It's been said that science fiction is never just about the future and historical fiction is never just about the past. They're also about the society that produced them—right here, right now. I remembered this maxim while watching the twelfth episode of "Mad Men," "Blowing Smoke." The current season is set in the mid-'60s, and the characters often seem far removed from twenty-first-century American norms. But the panic engulfing them is of the moment. There are no abstract principles at stake. It's all about paying the bills, keeping the lights on. This week's action-packed, penultimate episode didn't remind me of The Man in the Gray Flannel Suit, The Swimmer, The Graduate, or any of the other pop-culture touchstones evoked in previous episodes of Matthew Weiner's series. It reminded me of the front page of today's newspaper, the top of tonight's newscast. Or the cover of this week's New Yorker—a mother and father huddled at a kitchen counter, holding their heads in despair while surrounded by bills. On the floor near them is a little girl playing with a toy cash register and play money. It was grim stuff, and no one pretended it wasn't. "Look, we know there's a black spot on the X-ray," Roger Sterling said during a meeting, summing up the fatalistic mood. "You don't have to keep tapping your finger on it."
Tap, tap, tap. The episode started with the meeting that Faye helped set up between Don and the representative from Heinz, who told Don he would love to check back in six months "and see where we are." When Don pressed him, the Heinz rep said, "I'm sorry to be so blunt, but I don't know that your company will be here in six months." A subsequent scene between Don and Peggy fortified the sense that the known world was disintegrating. "We're going to keep typing while the walls fall down around us because we're creative," Don said, "the least important, most important thing there is." His imagery tied into to the show's opening credits image: the silhouette of a poised man plummeting into the abyss between skyscrapers, a manufactured landscape of commercialized bliss falling apart as he descends.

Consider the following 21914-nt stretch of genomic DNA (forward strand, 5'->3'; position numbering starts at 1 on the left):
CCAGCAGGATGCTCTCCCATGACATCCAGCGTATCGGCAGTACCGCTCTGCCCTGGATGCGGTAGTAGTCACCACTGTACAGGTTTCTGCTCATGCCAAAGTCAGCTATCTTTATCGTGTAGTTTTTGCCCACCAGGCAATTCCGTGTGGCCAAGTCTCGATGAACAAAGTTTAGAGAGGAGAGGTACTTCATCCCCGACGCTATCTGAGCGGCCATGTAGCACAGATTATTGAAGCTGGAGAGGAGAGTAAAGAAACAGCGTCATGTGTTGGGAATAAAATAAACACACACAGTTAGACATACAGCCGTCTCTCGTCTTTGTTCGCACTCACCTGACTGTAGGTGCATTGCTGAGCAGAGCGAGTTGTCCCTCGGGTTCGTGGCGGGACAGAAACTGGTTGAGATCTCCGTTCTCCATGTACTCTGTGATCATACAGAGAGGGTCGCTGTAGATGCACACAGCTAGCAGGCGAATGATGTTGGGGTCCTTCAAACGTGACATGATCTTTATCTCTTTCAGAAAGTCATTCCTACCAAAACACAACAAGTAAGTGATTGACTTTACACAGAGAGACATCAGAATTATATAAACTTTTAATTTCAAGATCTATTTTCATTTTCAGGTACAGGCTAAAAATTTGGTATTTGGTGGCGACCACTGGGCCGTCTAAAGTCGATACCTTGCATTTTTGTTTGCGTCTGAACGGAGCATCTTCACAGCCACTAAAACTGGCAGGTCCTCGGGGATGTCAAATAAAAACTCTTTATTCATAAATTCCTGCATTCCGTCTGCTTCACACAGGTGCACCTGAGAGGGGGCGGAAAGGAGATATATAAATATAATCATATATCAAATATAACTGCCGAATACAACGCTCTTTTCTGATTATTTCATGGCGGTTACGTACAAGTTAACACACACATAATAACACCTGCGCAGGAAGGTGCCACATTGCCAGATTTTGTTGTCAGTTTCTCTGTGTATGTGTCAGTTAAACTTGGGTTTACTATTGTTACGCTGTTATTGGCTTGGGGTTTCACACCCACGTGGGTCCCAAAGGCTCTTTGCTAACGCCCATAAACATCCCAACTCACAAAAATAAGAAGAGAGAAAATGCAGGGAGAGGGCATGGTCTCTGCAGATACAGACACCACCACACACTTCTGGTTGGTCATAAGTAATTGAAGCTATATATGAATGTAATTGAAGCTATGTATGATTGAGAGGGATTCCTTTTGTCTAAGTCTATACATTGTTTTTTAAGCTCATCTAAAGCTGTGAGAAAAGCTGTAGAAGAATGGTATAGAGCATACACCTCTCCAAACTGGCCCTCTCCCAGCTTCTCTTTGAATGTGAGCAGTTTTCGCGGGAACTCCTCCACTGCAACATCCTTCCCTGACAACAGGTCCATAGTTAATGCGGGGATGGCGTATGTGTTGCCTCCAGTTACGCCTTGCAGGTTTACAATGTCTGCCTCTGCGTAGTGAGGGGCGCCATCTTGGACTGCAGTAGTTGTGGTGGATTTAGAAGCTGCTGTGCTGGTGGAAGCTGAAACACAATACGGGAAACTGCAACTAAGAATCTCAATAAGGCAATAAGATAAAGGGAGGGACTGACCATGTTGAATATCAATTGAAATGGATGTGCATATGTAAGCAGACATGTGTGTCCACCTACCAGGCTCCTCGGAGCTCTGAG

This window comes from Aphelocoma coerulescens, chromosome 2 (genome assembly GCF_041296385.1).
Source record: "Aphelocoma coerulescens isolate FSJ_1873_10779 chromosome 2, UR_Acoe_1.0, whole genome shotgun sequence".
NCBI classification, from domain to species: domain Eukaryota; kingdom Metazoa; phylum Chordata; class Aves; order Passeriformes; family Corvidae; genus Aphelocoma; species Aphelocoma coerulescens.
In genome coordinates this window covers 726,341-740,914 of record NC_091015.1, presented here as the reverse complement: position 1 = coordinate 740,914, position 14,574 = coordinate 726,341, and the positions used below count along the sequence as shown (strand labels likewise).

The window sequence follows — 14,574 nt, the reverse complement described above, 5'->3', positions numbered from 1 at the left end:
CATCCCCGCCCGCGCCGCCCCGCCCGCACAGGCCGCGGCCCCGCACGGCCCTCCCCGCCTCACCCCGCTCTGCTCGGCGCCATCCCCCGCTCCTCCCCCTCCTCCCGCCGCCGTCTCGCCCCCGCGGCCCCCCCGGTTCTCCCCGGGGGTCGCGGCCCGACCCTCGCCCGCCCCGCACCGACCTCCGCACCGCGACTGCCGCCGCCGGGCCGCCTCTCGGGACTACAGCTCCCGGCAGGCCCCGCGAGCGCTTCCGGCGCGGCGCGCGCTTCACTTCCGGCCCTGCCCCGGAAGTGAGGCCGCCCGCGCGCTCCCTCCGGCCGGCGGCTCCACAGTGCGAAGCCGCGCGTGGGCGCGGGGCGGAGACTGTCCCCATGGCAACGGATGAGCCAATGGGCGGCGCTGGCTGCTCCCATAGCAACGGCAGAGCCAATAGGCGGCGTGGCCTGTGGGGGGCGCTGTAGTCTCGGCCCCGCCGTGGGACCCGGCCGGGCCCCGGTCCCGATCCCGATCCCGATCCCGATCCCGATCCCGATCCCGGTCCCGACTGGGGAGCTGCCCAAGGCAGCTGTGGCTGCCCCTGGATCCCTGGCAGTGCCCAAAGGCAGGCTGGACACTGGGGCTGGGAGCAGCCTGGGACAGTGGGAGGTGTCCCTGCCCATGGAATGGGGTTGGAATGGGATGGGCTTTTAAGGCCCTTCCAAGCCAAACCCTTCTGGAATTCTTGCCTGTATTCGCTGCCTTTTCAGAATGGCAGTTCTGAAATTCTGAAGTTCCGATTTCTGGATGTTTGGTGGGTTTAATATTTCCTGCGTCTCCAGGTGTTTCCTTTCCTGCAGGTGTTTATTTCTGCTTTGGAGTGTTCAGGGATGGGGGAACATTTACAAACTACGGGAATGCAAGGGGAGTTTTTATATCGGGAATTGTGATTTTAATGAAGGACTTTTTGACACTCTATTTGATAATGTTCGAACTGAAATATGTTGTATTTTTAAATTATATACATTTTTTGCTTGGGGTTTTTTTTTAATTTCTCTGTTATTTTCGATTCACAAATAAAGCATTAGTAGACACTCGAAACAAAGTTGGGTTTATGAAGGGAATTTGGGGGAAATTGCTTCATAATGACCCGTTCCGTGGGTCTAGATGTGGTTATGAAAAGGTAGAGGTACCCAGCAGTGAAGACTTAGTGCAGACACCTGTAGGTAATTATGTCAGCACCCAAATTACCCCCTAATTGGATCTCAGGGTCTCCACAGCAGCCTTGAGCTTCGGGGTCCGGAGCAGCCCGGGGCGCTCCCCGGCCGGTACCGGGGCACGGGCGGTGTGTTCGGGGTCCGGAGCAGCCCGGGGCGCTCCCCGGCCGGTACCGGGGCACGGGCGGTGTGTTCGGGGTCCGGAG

After the meeting with Heinz, it was almost all downhill. The partners were stood up by a prospective cigarette client. Anxious underlings tracked their progress through agency halls. The partners, we were told, had a clause in their contracts requiring them to cover basic operating expenses in such situations—sparking the first fight between Pete and Trudy Campbell in recent memory. "When you bet big and lose, you don't double down," she said. (Don secretly came through and paid Pete's share, a gesture that would seem extravagantly generous if Pete hadn't eaten entire football fields' worth of Don's dirt over the past few seasons. As it stood, Don probably should have gone over there offering to babysit, too.)